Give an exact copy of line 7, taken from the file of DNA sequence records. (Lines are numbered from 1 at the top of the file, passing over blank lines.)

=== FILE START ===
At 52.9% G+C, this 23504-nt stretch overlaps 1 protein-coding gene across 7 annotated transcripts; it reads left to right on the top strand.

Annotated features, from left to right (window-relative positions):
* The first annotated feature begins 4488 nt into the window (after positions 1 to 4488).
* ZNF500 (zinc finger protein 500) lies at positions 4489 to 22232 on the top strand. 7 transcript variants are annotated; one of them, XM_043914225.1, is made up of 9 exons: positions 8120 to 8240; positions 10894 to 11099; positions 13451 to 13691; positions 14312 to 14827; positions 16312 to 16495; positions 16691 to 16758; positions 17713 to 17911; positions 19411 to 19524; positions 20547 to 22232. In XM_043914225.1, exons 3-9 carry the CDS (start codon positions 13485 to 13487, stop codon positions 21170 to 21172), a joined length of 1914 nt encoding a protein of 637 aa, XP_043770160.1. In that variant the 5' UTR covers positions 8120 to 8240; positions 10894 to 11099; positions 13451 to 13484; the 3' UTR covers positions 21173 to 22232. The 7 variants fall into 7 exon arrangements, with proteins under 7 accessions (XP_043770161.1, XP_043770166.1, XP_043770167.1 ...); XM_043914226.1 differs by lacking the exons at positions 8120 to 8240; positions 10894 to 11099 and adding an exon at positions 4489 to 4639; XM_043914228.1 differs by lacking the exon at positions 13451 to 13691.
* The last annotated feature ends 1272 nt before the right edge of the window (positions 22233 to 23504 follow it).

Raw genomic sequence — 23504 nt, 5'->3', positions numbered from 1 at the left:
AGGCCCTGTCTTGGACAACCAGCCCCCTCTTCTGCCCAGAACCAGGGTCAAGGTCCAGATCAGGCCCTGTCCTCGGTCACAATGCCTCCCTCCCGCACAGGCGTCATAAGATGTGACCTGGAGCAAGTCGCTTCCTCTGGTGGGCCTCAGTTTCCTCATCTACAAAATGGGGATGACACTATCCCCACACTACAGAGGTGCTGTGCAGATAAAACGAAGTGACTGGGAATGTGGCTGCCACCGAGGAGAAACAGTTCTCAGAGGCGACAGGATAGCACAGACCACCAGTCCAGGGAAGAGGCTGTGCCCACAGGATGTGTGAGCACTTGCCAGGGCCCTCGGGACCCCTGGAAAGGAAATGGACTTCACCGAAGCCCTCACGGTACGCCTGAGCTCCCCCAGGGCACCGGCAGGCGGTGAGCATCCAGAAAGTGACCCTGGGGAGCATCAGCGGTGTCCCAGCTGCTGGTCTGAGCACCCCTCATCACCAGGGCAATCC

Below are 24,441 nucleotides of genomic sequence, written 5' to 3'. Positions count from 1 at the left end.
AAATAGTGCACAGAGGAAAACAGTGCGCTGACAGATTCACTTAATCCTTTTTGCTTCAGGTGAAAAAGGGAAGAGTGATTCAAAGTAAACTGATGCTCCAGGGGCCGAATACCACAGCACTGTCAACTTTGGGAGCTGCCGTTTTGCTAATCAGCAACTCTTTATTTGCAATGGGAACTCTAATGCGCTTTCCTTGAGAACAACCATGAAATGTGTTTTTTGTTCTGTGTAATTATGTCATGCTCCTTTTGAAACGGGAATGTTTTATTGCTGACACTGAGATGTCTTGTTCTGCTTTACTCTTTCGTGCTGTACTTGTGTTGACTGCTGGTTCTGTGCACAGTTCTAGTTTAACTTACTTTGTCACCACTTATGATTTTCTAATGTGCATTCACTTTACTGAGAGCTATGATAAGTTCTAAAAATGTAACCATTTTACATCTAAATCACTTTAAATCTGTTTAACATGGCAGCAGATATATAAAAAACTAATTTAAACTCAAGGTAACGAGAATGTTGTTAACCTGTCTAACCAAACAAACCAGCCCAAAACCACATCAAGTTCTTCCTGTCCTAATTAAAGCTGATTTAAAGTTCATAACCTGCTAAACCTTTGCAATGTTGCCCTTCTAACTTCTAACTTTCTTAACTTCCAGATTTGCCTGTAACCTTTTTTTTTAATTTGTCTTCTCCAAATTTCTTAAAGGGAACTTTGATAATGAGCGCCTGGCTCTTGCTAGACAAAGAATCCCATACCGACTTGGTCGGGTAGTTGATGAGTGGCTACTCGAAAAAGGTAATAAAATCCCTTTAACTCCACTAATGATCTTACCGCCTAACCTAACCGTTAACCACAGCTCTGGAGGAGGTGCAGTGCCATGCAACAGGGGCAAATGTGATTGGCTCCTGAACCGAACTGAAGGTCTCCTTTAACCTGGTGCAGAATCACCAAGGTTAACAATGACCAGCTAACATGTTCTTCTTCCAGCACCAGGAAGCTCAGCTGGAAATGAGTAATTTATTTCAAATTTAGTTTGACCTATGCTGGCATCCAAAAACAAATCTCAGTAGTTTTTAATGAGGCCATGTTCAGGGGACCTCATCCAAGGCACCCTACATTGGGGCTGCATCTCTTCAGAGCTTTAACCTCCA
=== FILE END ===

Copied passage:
AGGCCCTGTCTTGGACAACCAGCCCCCTCTTCTGCCCAGAACCAGGGTCAAGGTCCAGATCAGGCCCTGTCCTCGGTCACAATGCCTCCCTCCCGCACAGGCGTCATAAGATGTGACCTGGAGCAAGTCGCTTCCTCTGGTGGGCCTCAGTTTCCTCATCTACAAAATGGGGATGACACTATCCCCACACTACAGAGGTGCTGTGCAGATAAAACGAAGTGACTGGGAATGTGGCTGCCACCGAGGAGAAACAGTTCTCAGAGGCGACAGGATAGCACAGACCACCAGTCCAGGGAAGAGGCTGTGCCCACAGGATGTGTGAGCACTTGCCAGGGCCCTCGGGACCCCTGGAAAGGAAATGGACTTCACCGAAGCCCTCACGGTACGCCTGAGCTCCCCCAGGGCACCGGCAGGCGGTGAGCATCCAGAAAGTGACCCTGGGGAGCATCAGCGGTGTCCCAGCTGCTGGTCTGAGCACCCCTCATCACCAGGGCAATCC